Attorneys for one of three people charged in the murder-for-hire plot that killed Jared Bridegan in Jacksonville Beach want the State Attorney’s Office taken off the case.
Attorneys for Mario Enrique Fernandez Saldana, who is charged with planning the murder, filed a motion saying that evidence shared by prosecutors suggests the office of State Attorney Melissa Nelson has “compromised” the case.
The attorneys object to prosecutors’ use of communications between Saldana and his wife, Shanna Gardner-Fernandez, Bridegan’s former wife, who also is charged. Those communications are protected by attorney-client privilege, the attorneys say.
“This court must disqualify the entire 4th Judicial Circuit from prosecuting the defendant in this case,” the motion states. “The defendant has reason to believe the judicial process has been compromised and that the state’s assurance will not prevent the judicial process from being compromised in the future.”
State Attorney’s Office spokesman David Chapman said prosecutors “will file appropriate objections to the defendant’s motion and is confident it will prevail after full consideration by the court.”
Bridegan, 33, was driving near the exit of The Sanctuary neighborhood on Feb. 16, 2022, with his 2-year-old daughter in a car seat when he stopped to remove a tire from the road, police said. Bridegan was shot multiple times in front of his daughter as he exited his vehicle, police said. Jacksonville Beach Police Chief Gene Smith called it “a planned and targeted ambush and murder.”
Bridegan, an executive with Microsoft, had a long and bitter divorce from Gardner-Fernandez, and law enforcement attention quickly swirled around her and Saldana.
The suspected gunman, Henry Arthur Tenon, 61, pleaded guilty in March to committing the murder and agreed to testify against others. He once lived in a home that Saldana owned. He was charged with conspiracy to commit murder, second-degree murder with a weapon, accessory after the fact to a capital felony and child abuse.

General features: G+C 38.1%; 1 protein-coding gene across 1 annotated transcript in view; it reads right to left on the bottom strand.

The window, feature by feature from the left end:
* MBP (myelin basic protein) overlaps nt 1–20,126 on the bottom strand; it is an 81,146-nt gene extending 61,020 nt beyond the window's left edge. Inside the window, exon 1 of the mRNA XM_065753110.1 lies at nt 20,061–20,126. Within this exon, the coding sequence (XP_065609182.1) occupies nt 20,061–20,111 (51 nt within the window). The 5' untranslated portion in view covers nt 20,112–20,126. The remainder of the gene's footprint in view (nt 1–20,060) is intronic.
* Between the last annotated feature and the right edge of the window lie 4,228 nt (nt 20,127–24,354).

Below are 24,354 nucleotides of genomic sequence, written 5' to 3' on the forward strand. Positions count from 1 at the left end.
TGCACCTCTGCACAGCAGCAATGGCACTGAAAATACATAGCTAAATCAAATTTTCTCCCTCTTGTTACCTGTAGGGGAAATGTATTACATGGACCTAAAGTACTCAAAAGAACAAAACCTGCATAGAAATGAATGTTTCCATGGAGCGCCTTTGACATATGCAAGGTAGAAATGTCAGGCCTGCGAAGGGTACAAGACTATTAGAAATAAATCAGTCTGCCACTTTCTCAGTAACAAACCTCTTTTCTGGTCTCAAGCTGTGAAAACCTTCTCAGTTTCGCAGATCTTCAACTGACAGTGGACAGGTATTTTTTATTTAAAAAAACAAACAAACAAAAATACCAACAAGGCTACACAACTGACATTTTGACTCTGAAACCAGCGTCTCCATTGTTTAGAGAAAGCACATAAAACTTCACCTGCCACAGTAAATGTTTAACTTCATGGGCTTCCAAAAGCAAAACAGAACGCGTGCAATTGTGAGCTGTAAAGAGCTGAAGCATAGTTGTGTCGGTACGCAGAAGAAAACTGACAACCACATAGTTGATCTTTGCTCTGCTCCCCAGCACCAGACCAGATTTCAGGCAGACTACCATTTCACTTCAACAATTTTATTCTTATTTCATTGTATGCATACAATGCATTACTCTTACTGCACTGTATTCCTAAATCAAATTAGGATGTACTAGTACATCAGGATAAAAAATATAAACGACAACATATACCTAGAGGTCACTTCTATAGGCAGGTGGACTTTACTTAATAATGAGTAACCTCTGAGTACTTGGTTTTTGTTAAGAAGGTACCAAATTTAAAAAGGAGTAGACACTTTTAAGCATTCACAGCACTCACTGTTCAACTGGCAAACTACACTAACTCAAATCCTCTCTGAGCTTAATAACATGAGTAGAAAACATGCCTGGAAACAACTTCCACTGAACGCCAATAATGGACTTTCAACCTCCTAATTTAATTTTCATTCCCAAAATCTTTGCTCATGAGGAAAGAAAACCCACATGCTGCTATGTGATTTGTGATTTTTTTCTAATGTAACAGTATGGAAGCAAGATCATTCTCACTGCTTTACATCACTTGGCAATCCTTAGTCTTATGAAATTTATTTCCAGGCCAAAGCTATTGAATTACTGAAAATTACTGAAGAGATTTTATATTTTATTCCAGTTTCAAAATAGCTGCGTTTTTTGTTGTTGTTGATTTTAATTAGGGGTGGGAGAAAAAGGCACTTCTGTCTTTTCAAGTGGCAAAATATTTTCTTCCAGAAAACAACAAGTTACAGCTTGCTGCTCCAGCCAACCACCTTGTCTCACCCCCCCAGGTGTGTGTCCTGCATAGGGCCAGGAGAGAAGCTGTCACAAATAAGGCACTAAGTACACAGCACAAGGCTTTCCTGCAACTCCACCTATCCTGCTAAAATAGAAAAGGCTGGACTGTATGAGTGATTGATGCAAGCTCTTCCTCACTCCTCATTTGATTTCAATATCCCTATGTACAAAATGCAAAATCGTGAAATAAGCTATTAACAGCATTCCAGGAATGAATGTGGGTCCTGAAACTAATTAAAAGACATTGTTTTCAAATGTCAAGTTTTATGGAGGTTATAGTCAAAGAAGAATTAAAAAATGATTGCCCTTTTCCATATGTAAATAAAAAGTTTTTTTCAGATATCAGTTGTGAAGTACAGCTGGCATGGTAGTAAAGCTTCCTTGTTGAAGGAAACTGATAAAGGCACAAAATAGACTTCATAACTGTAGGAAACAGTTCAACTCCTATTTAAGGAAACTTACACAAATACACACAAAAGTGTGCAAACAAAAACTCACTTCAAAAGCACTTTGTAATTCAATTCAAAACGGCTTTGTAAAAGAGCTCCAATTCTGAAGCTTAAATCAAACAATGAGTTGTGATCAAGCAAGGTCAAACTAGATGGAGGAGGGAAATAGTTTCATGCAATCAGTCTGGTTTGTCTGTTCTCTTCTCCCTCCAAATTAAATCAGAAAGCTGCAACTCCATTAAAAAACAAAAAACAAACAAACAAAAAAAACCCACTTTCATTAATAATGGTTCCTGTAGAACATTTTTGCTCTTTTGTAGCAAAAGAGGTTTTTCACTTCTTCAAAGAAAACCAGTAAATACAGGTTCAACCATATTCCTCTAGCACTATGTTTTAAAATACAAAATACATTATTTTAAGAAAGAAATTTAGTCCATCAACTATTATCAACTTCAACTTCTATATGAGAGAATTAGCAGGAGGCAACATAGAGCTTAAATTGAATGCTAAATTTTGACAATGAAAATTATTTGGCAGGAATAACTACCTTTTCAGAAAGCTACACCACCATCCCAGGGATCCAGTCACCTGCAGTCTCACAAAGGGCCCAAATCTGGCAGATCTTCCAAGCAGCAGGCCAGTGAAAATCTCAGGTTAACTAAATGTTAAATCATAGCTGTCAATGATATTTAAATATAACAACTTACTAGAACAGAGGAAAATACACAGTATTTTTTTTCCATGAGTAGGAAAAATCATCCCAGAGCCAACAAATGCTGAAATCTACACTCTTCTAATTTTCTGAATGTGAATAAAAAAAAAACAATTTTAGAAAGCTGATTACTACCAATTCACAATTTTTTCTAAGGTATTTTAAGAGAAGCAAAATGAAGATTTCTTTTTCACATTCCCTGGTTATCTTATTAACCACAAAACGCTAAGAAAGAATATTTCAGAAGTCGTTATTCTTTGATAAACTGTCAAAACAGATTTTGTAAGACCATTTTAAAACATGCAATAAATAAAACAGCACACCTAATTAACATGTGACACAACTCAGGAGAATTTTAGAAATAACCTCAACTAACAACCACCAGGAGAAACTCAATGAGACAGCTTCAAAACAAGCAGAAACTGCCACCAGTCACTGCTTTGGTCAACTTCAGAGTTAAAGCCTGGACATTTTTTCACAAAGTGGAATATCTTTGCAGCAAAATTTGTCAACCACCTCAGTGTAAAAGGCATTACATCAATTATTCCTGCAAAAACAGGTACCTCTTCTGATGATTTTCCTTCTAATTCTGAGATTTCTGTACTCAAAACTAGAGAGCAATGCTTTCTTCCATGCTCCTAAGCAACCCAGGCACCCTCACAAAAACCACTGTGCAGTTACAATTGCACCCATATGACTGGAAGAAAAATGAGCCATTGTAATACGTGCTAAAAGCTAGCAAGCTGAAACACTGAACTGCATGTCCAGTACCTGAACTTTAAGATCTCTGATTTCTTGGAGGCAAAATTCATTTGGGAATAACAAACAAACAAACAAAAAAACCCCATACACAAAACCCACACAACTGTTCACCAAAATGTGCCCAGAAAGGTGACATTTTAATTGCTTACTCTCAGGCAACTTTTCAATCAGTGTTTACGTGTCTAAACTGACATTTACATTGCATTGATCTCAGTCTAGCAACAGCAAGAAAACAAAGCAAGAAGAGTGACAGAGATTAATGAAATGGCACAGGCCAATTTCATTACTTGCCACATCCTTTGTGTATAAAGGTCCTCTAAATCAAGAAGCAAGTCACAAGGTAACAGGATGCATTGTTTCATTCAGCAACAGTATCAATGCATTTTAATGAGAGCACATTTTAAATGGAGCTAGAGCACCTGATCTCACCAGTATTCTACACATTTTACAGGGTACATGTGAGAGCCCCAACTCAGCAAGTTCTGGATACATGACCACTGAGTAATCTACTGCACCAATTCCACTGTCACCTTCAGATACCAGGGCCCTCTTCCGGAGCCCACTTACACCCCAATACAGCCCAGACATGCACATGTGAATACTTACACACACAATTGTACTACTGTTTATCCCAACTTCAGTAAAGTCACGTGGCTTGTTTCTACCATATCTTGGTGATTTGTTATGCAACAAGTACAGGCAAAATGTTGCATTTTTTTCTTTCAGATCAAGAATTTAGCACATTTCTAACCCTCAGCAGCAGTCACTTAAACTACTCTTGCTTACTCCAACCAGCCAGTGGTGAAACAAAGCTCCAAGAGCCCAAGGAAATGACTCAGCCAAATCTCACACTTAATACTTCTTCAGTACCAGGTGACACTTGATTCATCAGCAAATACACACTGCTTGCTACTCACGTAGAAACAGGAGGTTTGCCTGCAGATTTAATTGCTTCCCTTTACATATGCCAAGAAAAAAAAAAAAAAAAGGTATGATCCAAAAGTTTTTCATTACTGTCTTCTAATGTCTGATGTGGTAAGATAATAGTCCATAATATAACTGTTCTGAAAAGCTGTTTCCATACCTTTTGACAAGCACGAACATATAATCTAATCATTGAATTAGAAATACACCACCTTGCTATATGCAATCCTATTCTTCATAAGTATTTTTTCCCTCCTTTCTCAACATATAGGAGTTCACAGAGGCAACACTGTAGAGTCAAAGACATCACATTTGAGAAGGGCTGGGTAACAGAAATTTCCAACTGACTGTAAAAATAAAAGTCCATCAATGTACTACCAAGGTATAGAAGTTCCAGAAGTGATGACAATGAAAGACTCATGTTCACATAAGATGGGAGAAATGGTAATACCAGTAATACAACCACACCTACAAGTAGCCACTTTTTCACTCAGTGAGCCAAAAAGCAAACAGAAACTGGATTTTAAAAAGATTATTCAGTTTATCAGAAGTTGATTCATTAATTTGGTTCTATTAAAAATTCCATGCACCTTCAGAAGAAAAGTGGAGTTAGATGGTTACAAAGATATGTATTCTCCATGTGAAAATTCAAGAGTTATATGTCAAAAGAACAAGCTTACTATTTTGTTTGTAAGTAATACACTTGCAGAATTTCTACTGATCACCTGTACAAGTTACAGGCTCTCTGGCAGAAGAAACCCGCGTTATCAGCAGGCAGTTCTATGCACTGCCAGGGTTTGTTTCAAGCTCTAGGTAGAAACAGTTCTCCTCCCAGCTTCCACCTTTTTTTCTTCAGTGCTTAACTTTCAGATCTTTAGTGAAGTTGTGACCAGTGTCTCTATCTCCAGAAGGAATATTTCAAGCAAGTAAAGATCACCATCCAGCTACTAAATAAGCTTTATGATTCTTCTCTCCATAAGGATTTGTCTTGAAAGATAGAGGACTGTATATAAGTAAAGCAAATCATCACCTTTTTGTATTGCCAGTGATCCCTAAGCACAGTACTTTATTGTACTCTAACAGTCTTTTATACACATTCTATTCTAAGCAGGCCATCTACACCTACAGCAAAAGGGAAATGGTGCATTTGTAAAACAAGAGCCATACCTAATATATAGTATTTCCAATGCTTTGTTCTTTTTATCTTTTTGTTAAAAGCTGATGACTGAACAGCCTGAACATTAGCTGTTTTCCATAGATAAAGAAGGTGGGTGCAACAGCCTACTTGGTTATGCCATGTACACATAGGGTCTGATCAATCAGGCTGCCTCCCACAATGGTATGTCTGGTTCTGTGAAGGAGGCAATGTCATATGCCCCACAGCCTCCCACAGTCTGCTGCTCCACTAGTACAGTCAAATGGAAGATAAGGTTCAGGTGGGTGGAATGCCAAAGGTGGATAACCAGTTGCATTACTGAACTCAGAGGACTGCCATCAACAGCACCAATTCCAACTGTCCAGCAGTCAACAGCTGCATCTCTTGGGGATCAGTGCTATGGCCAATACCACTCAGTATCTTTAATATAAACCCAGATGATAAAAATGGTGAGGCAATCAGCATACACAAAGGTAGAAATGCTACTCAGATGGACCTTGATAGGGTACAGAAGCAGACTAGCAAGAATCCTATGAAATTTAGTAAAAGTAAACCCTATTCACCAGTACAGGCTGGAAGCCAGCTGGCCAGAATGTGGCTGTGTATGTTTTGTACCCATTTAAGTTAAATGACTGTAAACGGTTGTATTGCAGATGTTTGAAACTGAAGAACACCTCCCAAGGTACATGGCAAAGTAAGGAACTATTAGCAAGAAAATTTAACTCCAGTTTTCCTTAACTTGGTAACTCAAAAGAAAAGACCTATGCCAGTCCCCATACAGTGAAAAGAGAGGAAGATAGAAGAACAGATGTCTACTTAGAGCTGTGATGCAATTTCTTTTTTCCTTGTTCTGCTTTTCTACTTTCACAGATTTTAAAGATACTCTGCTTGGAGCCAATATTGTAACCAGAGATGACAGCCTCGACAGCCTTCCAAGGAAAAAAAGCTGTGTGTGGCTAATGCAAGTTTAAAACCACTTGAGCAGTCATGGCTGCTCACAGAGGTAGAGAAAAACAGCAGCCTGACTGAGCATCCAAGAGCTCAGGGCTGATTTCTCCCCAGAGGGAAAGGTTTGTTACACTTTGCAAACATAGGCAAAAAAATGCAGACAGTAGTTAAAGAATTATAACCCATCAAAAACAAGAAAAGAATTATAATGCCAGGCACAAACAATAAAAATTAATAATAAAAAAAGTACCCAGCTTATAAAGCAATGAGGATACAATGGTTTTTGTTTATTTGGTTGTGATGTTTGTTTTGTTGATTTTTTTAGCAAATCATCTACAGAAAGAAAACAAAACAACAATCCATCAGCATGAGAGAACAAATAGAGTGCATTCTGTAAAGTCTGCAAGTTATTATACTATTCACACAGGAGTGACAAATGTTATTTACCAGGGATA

Saldana was arrested in mid-March and charged with first-degree murder, conspiracy to commit murder, solicitation to commit a felony and child abuse, since Bridegan’s daughter witnessed the shooting, prosecutors said. In mid-August, Bridegan’s former wife was indicted on the same charges.
Saldana and Gardner-Fernandez both remain jailed without bail.
Defense attorneys Jesse Dreicer and Frank Tassone say the State Attorney’s Office is using communications like text messages and emails between Saldana and Gardner as evidence.
Their motion says courts in Florida have consistently disqualified prosecutors if the attorney-client privilege has been violated.
“The court stated: The state has agreed that any communications protected by the attorney-client privilege will be removed from the devices, by a non-state third party, prior to downloading,” it states. “In this way, law enforcement officials will not be able to view the content subject to the attorney-client privilege.”
The motion also asks that the State Attorney’s Office be told to not review Saldana and Gardner’s cellphones until the issue can be taken up by the 5th District Court of Appeals.
The defense attorneys point to their discovery of at least 66 emails they say are protected under attorney-client privileges. Their discovery of a recorded phone call between Gardner and her defense lawyer in Washington State is “especially troubling,” they said
If a decision is made to remove Nelson’s office, the governor could appoint a special prosecutor from a different circuit. Meanwhile, Gardner and Saldana’s next pretrial hearing is set for 9 a.m. Dec. 1.